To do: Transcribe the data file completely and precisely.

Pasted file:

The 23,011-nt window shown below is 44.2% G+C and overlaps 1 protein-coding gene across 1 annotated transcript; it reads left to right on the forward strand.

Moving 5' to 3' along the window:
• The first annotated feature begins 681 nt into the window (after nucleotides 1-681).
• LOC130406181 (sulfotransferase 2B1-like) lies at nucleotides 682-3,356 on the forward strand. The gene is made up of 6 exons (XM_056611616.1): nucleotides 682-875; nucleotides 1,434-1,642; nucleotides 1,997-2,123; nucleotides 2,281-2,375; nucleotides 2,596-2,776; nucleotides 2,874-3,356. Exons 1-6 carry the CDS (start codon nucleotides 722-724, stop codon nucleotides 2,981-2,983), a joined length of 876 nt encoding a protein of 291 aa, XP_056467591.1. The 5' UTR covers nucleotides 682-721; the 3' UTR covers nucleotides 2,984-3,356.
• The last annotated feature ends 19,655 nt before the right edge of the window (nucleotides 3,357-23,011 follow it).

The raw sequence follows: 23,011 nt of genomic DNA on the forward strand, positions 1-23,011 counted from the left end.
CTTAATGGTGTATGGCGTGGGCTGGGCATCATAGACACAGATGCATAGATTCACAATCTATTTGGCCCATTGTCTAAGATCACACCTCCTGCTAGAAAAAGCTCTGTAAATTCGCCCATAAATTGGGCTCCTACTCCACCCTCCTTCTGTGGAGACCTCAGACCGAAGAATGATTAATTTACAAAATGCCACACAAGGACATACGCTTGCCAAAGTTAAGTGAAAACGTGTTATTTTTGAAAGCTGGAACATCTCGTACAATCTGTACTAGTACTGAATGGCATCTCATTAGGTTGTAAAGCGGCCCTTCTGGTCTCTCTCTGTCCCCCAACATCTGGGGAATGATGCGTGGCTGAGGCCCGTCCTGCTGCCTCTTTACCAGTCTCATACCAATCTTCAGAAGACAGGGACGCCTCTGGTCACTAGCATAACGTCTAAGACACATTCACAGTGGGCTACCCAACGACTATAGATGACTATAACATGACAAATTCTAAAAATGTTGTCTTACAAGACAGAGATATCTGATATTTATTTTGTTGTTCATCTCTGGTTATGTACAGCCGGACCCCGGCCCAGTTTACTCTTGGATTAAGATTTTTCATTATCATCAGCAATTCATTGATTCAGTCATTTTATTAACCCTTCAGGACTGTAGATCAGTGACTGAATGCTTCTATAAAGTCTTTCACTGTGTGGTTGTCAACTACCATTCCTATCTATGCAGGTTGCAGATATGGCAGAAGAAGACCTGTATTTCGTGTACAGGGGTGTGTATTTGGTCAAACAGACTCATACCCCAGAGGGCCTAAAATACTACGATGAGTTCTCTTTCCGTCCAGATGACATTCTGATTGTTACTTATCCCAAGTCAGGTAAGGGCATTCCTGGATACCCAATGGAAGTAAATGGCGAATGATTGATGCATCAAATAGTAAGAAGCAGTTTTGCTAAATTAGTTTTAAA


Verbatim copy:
The 23,011-nt window shown below is 44.2% G+C and overlaps 1 protein-coding gene across 1 annotated transcript; it reads left to right on the forward strand.

Moving 5' to 3' along the window:
• The first annotated feature begins 681 nt into the window (after nucleotides 1-681).
• LOC130406181 (sulfotransferase 2B1-like) lies at nucleotides 682-3,356 on the forward strand. The gene is made up of 6 exons (XM_056611616.1): nucleotides 682-875; nucleotides 1,434-1,642; nucleotides 1,997-2,123; nucleotides 2,281-2,375; nucleotides 2,596-2,776; nucleotides 2,874-3,356. Exons 1-6 carry the CDS (start codon nucleotides 722-724, stop codon nucleotides 2,981-2,983), a joined length of 876 nt encoding a protein of 291 aa, XP_056467591.1. The 5' UTR covers nucleotides 682-721; the 3' UTR covers nucleotides 2,984-3,356.
• The last annotated feature ends 19,655 nt before the right edge of the window (nucleotides 3,357-23,011 follow it).

The raw sequence follows: 23,011 nt of genomic DNA on the forward strand, positions 1-23,011 counted from the left end.
CTTAATGGTGTATGGCGTGGGCTGGGCATCATAGACACAGATGCATAGATTCACAATCTATTTGGCCCATTGTCTAAGATCACACCTCCTGCTAGAAAAAGCTCTGTAAATTCGCCCATAAATTGGGCTCCTACTCCACCCTCCTTCTGTGGAGACCTCAGACCGAAGAATGATTAATTTACAAAATGCCACACAAGGACATACGCTTGCCAAAGTTAAGTGAAAACGTGTTATTTTTGAAAGCTGGAACATCTCGTACAATCTGTACTAGTACTGAATGGCATCTCATTAGGTTGTAAAGCGGCCCTTCTGGTCTCTCTCTGTCCCCCAACATCTGGGGAATGATGCGTGGCTGAGGCCCGTCCTGCTGCCTCTTTACCAGTCTCATACCAATCTTCAGAAGACAGGGACGCCTCTGGTCACTAGCATAACGTCTAAGACACATTCACAGTGGGCTACCCAACGACTATAGATGACTATAACATGACAAATTCTAAAAATGTTGTCTTACAAGACAGAGATATCTGATATTTATTTTGTTGTTCATCTCTGGTTATGTACAGCCGGACCCCGGCCCAGTTTACTCTTGGATTAAGATTTTTCATTATCATCAGCAATTCATTGATTCAGTCATTTTATTAACCCTTCAGGACTGTAGATCAGTGACTGAATGCTTCTATAAAGTCTTTCACTGTGTGGTTGTCAACTACCATTCCTATCTATGCAGGTTGCAGATATGGCAGAAGAAGACCTGTATTTCGTGTACAGGGGTGTGTATTTGGTCAAACAGACTCATACCCCAGAGGGCCTAAAATACTACGATGAGTTCTCTTTCCGTCCAGATGACATTCTGATTGTTACTTATCCCAAGTCAGGTAAGGGCATTCCTGGATACCCAATGGAAGTAAATGGCGAATGATTGATGCATCAAATAGTAAGAAGCAGTTTTGCTAAATTAGTTTTAAA